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FDA Authorizes Convalescent Plasma as Potential COVID-19 Treatment

According to the FDA, 70,000+ patients had so far been treated with convalescent plasma. T
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The Food and Drug Administration of the United States recently issued an emergency use authorization for convalescent plasma to treat Covid-19. It stated that the "known and potential benefits of the product outweigh the potential risks of the product." According to the FDA, 70,000+ patients had so far been treated with convalescent plasma. The plasma is made using the blood of people who recovered from coronavirus infections.

"I am extremely pleased to make a truly historic announcement in our battle against the China virus that would save countless lives," President Trump stated. "The new step will dramatically increase access to this treatment." Earlier last week, President Trump accused health officials of playing politics regarding a EUA for the convalescent plasma. When enquired about FDA not having granted a EUA, Trump stated that the reason was political. Recently a source close to the White House Coronavirus Task Force stated that the FDA reviewed additional data to inform the EUA decision. The source also added that the FDA is under no obligation to consult anyone outside the agency.

COVID-19 Convalescent Plasma

The plasma treatment has been used to treat more than 60,000 COVID-19 patients.

During March-end, the FDA set up a pathway for scientists to try convalescent plasma with patients and study its impact on the people. The plasma treatment has been used to treat more than 60,000 Covid-19 patients. However, convalescent plasma is in limited supply and is available only from donors.

US Health and Human Services Secretary Alex Azar stated that studies involving 70,000 volunteers justified the EUA. "The data duly gathered suggests that patients who were treated early in their COVID-19 course, within three days of them being diagnosed, with plasma containing high levels of antibodies, got the best from the treatment. We witnessed a 35% better survival in the patients who benefited from the plasma treatment. Azar was referring to a national study done on 35,000 patients who were treated with convalescent plasma. The study, which was released on August 12, showed that 8.7% of the patients treated within three days of diagnosis died compared to 12% of patients who were treated four days after the diagnosis. The people treated with plasma containing the highest levels of antibodies had a 35% lower risk of dying within a week compared to those treated with less-rich plasma.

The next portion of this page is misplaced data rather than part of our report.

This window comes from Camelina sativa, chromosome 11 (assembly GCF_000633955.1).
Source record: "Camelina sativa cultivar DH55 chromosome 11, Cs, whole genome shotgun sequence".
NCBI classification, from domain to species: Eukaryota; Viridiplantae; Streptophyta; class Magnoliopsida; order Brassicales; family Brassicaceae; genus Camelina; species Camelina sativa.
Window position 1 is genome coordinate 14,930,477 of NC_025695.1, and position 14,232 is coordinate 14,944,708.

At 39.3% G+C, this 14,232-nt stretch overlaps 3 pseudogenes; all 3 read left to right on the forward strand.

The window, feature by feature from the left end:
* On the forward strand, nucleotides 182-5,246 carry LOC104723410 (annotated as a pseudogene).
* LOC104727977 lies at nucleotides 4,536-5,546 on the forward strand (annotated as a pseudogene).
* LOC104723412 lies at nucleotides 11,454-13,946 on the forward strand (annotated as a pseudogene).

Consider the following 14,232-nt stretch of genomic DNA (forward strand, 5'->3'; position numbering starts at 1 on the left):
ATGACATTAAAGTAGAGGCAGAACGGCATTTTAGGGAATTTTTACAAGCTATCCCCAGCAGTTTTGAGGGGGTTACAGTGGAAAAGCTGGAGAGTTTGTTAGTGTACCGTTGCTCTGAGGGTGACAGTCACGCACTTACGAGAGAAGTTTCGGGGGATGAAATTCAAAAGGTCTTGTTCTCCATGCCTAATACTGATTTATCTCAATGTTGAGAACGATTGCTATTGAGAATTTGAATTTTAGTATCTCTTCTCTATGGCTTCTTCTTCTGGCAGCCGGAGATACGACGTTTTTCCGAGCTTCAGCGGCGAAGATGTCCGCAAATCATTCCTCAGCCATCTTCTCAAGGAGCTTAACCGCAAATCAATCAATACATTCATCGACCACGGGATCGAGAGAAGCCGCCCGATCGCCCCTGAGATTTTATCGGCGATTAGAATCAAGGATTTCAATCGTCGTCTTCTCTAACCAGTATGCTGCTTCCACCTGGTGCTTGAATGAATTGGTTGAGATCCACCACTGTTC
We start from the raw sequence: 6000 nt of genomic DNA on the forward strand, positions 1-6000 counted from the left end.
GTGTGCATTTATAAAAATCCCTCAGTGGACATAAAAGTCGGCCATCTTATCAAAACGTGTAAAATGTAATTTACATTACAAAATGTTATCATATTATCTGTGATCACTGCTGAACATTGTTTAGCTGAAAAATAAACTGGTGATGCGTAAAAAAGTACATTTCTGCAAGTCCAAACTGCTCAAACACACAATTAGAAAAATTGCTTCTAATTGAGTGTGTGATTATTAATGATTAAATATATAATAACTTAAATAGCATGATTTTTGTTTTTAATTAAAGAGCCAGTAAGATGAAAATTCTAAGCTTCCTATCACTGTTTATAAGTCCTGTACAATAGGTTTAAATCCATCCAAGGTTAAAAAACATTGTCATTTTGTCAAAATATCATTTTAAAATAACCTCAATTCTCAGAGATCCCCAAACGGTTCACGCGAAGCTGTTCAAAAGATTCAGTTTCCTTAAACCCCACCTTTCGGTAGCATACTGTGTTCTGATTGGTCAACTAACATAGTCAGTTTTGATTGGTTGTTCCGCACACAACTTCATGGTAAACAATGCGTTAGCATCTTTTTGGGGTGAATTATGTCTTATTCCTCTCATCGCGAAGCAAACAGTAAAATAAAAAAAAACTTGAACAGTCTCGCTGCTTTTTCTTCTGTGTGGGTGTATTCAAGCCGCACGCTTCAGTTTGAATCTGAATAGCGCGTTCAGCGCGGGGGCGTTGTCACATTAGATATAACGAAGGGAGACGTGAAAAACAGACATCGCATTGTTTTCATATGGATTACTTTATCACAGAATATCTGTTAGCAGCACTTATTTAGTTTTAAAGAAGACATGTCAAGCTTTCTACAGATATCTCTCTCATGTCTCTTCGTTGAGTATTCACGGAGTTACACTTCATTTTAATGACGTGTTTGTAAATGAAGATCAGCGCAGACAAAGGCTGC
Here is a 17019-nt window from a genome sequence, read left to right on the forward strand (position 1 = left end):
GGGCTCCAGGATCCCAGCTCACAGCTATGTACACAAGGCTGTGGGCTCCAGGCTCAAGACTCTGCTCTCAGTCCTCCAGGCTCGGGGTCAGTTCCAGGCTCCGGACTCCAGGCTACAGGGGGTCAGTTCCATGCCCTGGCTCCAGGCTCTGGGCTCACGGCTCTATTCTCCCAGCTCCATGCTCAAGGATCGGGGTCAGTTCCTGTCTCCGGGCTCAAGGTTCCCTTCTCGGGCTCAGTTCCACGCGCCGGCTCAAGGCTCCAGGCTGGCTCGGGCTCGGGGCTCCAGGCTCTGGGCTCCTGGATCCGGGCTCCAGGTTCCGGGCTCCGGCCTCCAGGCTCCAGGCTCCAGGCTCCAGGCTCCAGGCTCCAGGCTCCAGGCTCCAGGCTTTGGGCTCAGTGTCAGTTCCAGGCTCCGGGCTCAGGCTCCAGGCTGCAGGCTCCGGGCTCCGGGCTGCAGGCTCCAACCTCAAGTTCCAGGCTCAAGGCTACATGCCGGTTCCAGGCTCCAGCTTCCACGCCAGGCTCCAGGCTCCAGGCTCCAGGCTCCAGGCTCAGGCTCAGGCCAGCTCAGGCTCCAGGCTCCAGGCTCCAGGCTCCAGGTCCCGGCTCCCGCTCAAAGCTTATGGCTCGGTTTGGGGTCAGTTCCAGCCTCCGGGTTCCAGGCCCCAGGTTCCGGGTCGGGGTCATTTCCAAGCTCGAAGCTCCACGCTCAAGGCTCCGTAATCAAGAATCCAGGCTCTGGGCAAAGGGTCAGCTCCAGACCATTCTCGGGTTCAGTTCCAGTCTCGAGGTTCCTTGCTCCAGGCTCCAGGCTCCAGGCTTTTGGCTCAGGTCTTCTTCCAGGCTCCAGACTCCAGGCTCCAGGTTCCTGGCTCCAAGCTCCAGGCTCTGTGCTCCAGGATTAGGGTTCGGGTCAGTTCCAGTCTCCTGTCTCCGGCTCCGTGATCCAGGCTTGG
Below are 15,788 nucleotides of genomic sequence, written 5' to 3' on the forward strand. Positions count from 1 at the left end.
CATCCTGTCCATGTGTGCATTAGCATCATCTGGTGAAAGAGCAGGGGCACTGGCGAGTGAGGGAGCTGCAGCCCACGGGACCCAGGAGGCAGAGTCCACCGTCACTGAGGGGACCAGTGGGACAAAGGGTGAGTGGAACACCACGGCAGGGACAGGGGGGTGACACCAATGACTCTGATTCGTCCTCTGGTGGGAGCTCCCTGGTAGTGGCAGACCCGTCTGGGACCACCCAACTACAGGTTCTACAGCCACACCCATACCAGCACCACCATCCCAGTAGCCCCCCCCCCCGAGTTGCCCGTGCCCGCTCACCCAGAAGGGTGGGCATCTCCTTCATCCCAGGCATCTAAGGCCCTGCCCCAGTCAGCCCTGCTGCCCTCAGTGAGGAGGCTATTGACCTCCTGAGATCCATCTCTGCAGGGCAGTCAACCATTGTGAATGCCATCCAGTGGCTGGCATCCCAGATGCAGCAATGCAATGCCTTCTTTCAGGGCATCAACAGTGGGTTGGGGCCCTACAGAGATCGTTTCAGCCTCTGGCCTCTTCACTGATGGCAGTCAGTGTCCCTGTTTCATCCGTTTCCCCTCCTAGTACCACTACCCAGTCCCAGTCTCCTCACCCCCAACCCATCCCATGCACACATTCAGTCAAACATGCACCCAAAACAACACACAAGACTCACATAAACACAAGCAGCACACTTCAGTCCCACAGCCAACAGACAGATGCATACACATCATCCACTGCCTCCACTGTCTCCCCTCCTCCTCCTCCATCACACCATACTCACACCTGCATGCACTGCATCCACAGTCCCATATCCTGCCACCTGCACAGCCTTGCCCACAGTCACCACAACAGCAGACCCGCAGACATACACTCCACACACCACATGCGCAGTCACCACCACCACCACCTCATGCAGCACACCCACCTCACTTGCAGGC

"While the data acquired till date shows positive signals that convalescent plasma can help treat COVID-19 patients when given early in the initial phase of the disease, we lack the randomized controlled trial data needed to understand its utility in the treatment," president of the Infectious Diseases Society of America Dr. Thomas File stated.

Dr. Paul Offit, director of the Vaccine Education Center at Children's Hospital of Philadelphia, stated he thought the White House pressured the FDA into pushing through the EUA. "I think the thing that is happening is called bullying, at the highest level of the FDA, and I'm sure that there are many people at the FDA who are the workers there and are as upset as I am about this," stated.

According to sources, Dr. Francis Collins, the head of the National Institutes of Health, Dr. Anthony Fauci, head of the National Institute of Allergy and Infectious Diseases and Dr. H. Clifford Lane, who works under Fauci at NIAID, were among the primary government health officials. They were previously skeptical about enough data to justify the emergency authorization of plasma for Covid-19.

According to President Trump, there might have been a holdup on the EUA thing, "but we broke the obstruction over the last week," Trump stated. He believed there were FDA officials and in the Department of Health and Human Services "who can see things being held up and wouldn't mind so much." "It's my sole opinion, solid opinion, and mostly for political reasons," Trump stated.

Recently, Dr. Janet Woodcock, the director of the FDA's Centre for Drug Evaluation and Research, stated that doctors treated so many Covid-19 patients with convalescent plasma, that it has become difficult to figure out if the treatment works. "The problem with convalescent plasma is the enthusiasm behind it," Woodcock stated, "It exceeded anyone's expectation beyond the demand."

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